A succinct, discerning study of the nation’s first aborted attempt at racial equality.




A sterling account of Reconstruction, that misunderstood period of revolution and reaction following the Civil War.

Half the length and without the footnotes of Foner’s Bancroft Prize–winning Reconstruction (1988), this account introduces new scholarship and features evocative period art, including posters, cartoons and photographs. For nearly a century, historians characterized Reconstruction as a “tragic era” of GOP misrule and corruption by ignorant freedmen, Northern carpetbaggers and Southern scalawags. Foner (History/Columbia Univ.) sees these as myths perpetrated by Southern merchants, planters and entrepreneurs out to disenfranchise former slaves. (If the North had been as vindictive after the Civil War as was claimed, Foner points out, then Confederate leaders would have been put on trial, with planters exiled en masse.) With Abraham Lincoln assassinated and the Radical Republicans’ program of land redistribution derailed, hopes for economic progress for freedmen were dealt crushing blows. Nevertheless, Foner shows, at the height of Reconstruction in the early 1870s, an unprecedented experiment—biracial democracy—had produced for the first time in the South tax-supported school systems and laws that protected laborers and outlawed discrimination. But labor unrest made Northerners more sympathetic to white Southerners’ objections to Reconstruction, and the Republicans grew increasingly reluctant to use federal troops to protect African-Americans from what Foner calls “domestic terrorism” perpetrated by the Ku Klux Klan and other groups. Six trenchant “visual essays” by Joshua Brown discuss how visual imagery often negatively influenced white attitudes toward African-Americans.

A succinct, discerning study of the nation’s first aborted attempt at racial equality.

Pub Date: Nov. 4, 2005

ISBN: 0-375-40259-4

Page Count: 304

Publisher: Knopf

Review Posted Online: June 24, 2010

Kirkus Reviews Issue: Sept. 15, 2005

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The author's youthfulness helps to assure the inevitable comparison with the Anne Frank diary although over and above the...


Elie Wiesel spent his early years in a small Transylvanian town as one of four children. 

He was the only one of the family to survive what Francois Maurois, in his introduction, calls the "human holocaust" of the persecution of the Jews, which began with the restrictions, the singularization of the yellow star, the enclosure within the ghetto, and went on to the mass deportations to the ovens of Auschwitz and Buchenwald. There are unforgettable and horrifying scenes here in this spare and sombre memoir of this experience of the hanging of a child, of his first farewell with his father who leaves him an inheritance of a knife and a spoon, and of his last goodbye at Buchenwald his father's corpse is already cold let alone the long months of survival under unconscionable conditions.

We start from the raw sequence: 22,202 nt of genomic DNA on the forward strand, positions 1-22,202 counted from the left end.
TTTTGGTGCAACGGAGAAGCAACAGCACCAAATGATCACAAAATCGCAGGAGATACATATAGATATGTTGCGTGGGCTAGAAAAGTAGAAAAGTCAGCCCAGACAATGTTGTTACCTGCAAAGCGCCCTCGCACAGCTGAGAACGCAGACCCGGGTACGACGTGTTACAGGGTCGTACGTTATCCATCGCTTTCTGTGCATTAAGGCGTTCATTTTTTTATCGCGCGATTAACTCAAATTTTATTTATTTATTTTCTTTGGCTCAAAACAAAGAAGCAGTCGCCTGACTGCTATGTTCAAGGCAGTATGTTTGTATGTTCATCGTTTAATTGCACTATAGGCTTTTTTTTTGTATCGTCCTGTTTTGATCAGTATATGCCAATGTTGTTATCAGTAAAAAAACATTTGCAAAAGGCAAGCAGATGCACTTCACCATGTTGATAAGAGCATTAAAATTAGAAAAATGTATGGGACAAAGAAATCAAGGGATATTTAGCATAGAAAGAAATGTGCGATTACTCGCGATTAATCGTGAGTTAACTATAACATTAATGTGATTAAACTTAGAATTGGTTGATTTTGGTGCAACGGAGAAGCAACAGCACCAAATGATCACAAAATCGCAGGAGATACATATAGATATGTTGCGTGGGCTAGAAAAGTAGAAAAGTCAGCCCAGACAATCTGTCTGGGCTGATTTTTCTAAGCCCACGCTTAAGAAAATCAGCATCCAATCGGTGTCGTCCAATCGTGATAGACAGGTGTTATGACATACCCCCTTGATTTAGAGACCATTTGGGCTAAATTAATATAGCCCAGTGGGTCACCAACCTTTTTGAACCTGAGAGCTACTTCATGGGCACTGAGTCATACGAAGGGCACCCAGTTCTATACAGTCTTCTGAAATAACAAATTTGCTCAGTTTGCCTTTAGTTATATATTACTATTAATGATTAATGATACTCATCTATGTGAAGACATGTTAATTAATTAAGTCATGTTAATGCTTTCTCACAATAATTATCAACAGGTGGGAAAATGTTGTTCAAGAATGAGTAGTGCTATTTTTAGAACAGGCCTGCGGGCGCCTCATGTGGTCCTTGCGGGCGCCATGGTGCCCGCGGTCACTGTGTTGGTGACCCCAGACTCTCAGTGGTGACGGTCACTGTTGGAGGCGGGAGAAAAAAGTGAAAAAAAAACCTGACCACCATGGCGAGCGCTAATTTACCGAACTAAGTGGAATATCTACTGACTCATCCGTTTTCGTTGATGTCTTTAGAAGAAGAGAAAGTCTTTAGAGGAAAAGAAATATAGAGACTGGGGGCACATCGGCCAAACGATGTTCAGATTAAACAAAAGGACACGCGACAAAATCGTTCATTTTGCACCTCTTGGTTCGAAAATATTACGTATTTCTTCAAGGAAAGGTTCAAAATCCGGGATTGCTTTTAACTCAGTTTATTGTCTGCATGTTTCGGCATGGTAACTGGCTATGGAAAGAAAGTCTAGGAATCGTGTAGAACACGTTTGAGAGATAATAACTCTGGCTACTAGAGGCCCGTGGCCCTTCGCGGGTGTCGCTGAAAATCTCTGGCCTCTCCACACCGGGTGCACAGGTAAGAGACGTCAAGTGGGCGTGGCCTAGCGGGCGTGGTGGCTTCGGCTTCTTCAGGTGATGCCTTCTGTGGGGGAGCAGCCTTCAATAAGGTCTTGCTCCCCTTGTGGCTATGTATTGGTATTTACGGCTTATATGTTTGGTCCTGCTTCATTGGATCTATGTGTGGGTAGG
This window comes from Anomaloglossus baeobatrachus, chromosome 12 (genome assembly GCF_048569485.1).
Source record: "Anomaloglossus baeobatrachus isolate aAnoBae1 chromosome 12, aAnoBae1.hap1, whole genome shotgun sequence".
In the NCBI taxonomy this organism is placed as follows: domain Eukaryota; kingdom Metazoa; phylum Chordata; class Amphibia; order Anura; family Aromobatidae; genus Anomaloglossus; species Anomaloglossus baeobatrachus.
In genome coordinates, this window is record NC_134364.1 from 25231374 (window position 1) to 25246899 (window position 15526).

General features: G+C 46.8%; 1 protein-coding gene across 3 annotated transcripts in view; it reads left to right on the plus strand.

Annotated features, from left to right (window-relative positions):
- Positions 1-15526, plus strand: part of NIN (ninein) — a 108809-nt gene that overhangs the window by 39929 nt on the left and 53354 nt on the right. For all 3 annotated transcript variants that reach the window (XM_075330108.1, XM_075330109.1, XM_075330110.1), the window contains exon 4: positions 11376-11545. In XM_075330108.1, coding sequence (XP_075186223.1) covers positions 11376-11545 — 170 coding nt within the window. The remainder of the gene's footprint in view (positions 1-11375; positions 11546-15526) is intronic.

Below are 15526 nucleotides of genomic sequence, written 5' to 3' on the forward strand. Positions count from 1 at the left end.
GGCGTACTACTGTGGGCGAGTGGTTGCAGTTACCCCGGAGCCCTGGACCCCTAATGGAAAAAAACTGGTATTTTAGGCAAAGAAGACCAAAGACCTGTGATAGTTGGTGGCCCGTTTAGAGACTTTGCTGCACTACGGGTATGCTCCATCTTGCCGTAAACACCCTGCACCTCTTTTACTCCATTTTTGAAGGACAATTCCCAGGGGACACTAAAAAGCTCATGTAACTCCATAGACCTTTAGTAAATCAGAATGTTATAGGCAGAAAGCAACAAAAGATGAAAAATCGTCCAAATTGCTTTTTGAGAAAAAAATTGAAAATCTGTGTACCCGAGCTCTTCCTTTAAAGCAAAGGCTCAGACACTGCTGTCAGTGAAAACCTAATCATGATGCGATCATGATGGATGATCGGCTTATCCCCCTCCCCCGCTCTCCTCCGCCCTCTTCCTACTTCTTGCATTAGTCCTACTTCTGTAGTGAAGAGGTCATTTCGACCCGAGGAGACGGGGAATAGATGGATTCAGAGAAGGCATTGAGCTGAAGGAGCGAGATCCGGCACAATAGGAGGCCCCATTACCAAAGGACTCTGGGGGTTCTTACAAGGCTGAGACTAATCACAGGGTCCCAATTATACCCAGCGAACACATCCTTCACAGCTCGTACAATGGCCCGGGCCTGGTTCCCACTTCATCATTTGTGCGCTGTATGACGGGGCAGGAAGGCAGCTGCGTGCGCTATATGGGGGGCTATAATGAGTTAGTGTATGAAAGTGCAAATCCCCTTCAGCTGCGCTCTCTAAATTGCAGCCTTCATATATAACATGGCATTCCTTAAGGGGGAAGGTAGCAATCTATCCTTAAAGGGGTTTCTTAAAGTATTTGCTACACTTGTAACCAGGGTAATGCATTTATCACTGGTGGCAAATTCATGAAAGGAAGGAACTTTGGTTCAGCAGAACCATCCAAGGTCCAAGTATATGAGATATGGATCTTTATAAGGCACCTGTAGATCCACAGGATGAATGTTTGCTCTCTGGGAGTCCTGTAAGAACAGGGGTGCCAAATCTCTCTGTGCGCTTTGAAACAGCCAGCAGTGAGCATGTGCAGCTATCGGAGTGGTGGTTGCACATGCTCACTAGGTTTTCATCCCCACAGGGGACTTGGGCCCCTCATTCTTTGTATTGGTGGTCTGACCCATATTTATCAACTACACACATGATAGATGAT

The author's youthfulness helps to assure the inevitable comparison with the Anne Frank diary although over and above the sphere of suffering shared, and in this case extended to the death march itself, there is no spiritual or emotional legacy here to offset any reader reluctance.

Pub Date: Jan. 16, 2006

ISBN: 0374500010

Page Count: 120

Publisher: Hill & Wang

Review Posted Online: Oct. 7, 2011

Kirkus Reviews Issue: Jan. 15, 2006

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For Howard Zinn, long-time civil rights and anti-war activist, history and ideology have a lot in common. Since he thinks that everything is in someone's interest, the historian—Zinn posits—has to figure out whose interests he or she is defining/defending/reconstructing (hence one of his previous books, The Politics of History). Zinn has no doubts about where he stands in this "people's history": "it is a history disrespectful of governments and respectful of people's movements of resistance." So what we get here, instead of the usual survey of wars, presidents, and institutions, is a survey of the usual rebellions, strikes, and protest movements. Zinn starts out by depicting the arrival of Columbus in North America from the standpoint of the Indians (which amounts to their standpoint as constructed from the observations of the Europeans); and, after easily establishing the cultural disharmony that ensued, he goes on to the importation of slaves into the colonies. Add the laborers and indentured servants that followed, plus women and later immigrants, and you have Zinn's amorphous constituency. To hear Zinn tell it, all anyone did in America at any time was to oppress or be oppressed; and so he obscures as much as his hated mainstream historical foes do—only in Zinn's case there is that absurd presumption that virtually everything that came to pass was the work of ruling-class planning: this amounts to one great indictment for conspiracy. Despite surface similarities, this is not a social history, since we get no sense of the fabric of life. Instead of negating the one-sided histories he detests, Zinn has merely reversed the image; the distortion remains.

Pub Date: Jan. 1, 1979

ISBN: 0061965588

Page Count: 772

Publisher: Harper & Row

Review Posted Online: May 26, 2012

Kirkus Reviews Issue: Jan. 1, 1979

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